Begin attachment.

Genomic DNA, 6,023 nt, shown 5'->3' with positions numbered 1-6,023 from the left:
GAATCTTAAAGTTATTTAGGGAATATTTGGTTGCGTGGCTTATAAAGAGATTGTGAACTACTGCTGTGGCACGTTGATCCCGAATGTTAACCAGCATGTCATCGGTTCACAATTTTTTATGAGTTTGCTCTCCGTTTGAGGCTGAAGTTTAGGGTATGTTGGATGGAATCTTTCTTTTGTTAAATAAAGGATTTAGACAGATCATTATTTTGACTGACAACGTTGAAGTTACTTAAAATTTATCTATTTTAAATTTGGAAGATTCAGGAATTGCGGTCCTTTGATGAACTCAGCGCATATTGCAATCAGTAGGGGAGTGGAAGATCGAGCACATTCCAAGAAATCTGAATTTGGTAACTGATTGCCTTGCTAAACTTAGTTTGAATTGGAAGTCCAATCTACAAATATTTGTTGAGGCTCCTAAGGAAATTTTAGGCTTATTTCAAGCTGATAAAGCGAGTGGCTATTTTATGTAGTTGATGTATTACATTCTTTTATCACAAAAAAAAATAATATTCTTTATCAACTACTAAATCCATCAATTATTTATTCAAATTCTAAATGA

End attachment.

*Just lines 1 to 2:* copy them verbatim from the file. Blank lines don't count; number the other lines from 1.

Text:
Genomic DNA, 6,023 nt, shown 5'->3' with positions numbered 1-6,023 from the left:
GAATCTTAAAGTTATTTAGGGAATATTTGGTTGCGTGGCTTATAAAGAGATTGTGAACTACTGCTGTGGCACGTTGATCCCGAATGTTAACCAGCATGTCATCGGTTCACAATTTTTTATGAGTTTGCTCTCCGTTTGAGGCTGAAGTTTAGGGTATGTTGGATGGAATCTTTCTTTTGTTAAATAAAGGATTTAGACAGATCATTATTTTGACTGACAACGTTGAAGTTACTTAAAATTTATCTATTTTAAATTTGGAAGATTCAGGAATTGCGGTCCTTTGATGAACTCAGCGCATATTGCAATCAGTAGGGGAGTGGAAGATCGAGCACATTCCAAGAAATCTGAATTTGGTAACTGATTGCCTTGCTAAACTTAGTTTGAATTGGAAGTCCAATCTACAAATATTTGTTGAGGCTCCTAAGGAAATTTTAGGCTTATTTCAAGCTGATAAAGCGAGTGGCTATTTTATGTAGTTGATGTATTACATTCTTTTATCACAAAAAAAAATAATATTCTTTATCAACTACTAAATCCATCAATTATTTATTCAAATTCTAAATGA